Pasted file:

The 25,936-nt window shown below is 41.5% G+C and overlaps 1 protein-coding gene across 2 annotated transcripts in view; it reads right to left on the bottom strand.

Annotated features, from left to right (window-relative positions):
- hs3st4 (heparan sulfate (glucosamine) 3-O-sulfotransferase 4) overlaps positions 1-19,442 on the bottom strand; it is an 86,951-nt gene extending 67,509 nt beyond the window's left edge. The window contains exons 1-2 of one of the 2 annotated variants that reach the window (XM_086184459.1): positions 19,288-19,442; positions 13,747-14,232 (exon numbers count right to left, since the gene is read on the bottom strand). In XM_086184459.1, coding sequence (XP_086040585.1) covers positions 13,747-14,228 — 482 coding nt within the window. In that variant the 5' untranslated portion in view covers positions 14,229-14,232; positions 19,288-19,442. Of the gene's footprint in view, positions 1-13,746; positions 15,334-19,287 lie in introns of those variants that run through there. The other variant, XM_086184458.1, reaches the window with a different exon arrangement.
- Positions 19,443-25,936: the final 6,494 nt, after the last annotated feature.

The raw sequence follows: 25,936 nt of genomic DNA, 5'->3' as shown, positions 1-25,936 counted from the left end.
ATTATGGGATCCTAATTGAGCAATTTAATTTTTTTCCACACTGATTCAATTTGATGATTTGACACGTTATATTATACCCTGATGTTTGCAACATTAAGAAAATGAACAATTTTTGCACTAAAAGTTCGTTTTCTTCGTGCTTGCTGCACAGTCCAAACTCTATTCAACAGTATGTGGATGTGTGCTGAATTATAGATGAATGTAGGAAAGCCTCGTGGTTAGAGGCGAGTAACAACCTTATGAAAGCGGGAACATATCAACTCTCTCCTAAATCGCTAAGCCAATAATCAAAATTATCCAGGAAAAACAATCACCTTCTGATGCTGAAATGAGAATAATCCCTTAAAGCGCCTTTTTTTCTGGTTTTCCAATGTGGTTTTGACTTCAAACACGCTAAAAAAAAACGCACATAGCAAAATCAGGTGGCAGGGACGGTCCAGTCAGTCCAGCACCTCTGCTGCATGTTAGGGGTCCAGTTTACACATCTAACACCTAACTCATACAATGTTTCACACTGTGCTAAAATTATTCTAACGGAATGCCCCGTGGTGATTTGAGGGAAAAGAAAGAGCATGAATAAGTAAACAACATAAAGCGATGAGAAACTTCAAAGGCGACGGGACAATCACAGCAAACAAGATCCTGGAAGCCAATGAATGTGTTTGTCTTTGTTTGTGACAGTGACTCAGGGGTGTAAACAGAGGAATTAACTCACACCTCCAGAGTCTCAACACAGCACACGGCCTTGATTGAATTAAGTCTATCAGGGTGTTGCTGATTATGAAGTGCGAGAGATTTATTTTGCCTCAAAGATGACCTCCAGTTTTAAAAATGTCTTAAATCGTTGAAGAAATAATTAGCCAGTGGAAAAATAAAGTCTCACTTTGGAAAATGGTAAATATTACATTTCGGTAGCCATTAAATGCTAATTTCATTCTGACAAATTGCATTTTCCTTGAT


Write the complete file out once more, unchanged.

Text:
The 25,936-nt window shown below is 41.5% G+C and overlaps 1 protein-coding gene across 2 annotated transcripts in view; it reads right to left on the bottom strand.

Annotated features, from left to right (window-relative positions):
- hs3st4 (heparan sulfate (glucosamine) 3-O-sulfotransferase 4) overlaps positions 1-19,442 on the bottom strand; it is an 86,951-nt gene extending 67,509 nt beyond the window's left edge. The window contains exons 1-2 of one of the 2 annotated variants that reach the window (XM_086184459.1): positions 19,288-19,442; positions 13,747-14,232 (exon numbers count right to left, since the gene is read on the bottom strand). In XM_086184459.1, coding sequence (XP_086040585.1) covers positions 13,747-14,228 — 482 coding nt within the window. In that variant the 5' untranslated portion in view covers positions 14,229-14,232; positions 19,288-19,442. Of the gene's footprint in view, positions 1-13,746; positions 15,334-19,287 lie in introns of those variants that run through there. The other variant, XM_086184458.1, reaches the window with a different exon arrangement.
- Positions 19,443-25,936: the final 6,494 nt, after the last annotated feature.

The raw sequence follows: 25,936 nt of genomic DNA, 5'->3' as shown, positions 1-25,936 counted from the left end.
ATTATGGGATCCTAATTGAGCAATTTAATTTTTTTCCACACTGATTCAATTTGATGATTTGACACGTTATATTATACCCTGATGTTTGCAACATTAAGAAAATGAACAATTTTTGCACTAAAAGTTCGTTTTCTTCGTGCTTGCTGCACAGTCCAAACTCTATTCAACAGTATGTGGATGTGTGCTGAATTATAGATGAATGTAGGAAAGCCTCGTGGTTAGAGGCGAGTAACAACCTTATGAAAGCGGGAACATATCAACTCTCTCCTAAATCGCTAAGCCAATAATCAAAATTATCCAGGAAAAACAATCACCTTCTGATGCTGAAATGAGAATAATCCCTTAAAGCGCCTTTTTTTCTGGTTTTCCAATGTGGTTTTGACTTCAAACACGCTAAAAAAAAACGCACATAGCAAAATCAGGTGGCAGGGACGGTCCAGTCAGTCCAGCACCTCTGCTGCATGTTAGGGGTCCAGTTTACACATCTAACACCTAACTCATACAATGTTTCACACTGTGCTAAAATTATTCTAACGGAATGCCCCGTGGTGATTTGAGGGAAAAGAAAGAGCATGAATAAGTAAACAACATAAAGCGATGAGAAACTTCAAAGGCGACGGGACAATCACAGCAAACAAGATCCTGGAAGCCAATGAATGTGTTTGTCTTTGTTTGTGACAGTGACTCAGGGGTGTAAACAGAGGAATTAACTCACACCTCCAGAGTCTCAACACAGCACACGGCCTTGATTGAATTAAGTCTATCAGGGTGTTGCTGATTATGAAGTGCGAGAGATTTATTTTGCCTCAAAGATGACCTCCAGTTTTAAAAATGTCTTAAATCGTTGAAGAAATAATTAGCCAGTGGAAAAATAAAGTCTCACTTTGGAAAATGGTAAATATTACATTTCGGTAGCCATTAAATGCTAATTTCATTCTGACAAATTGCATTTTCCTTGAT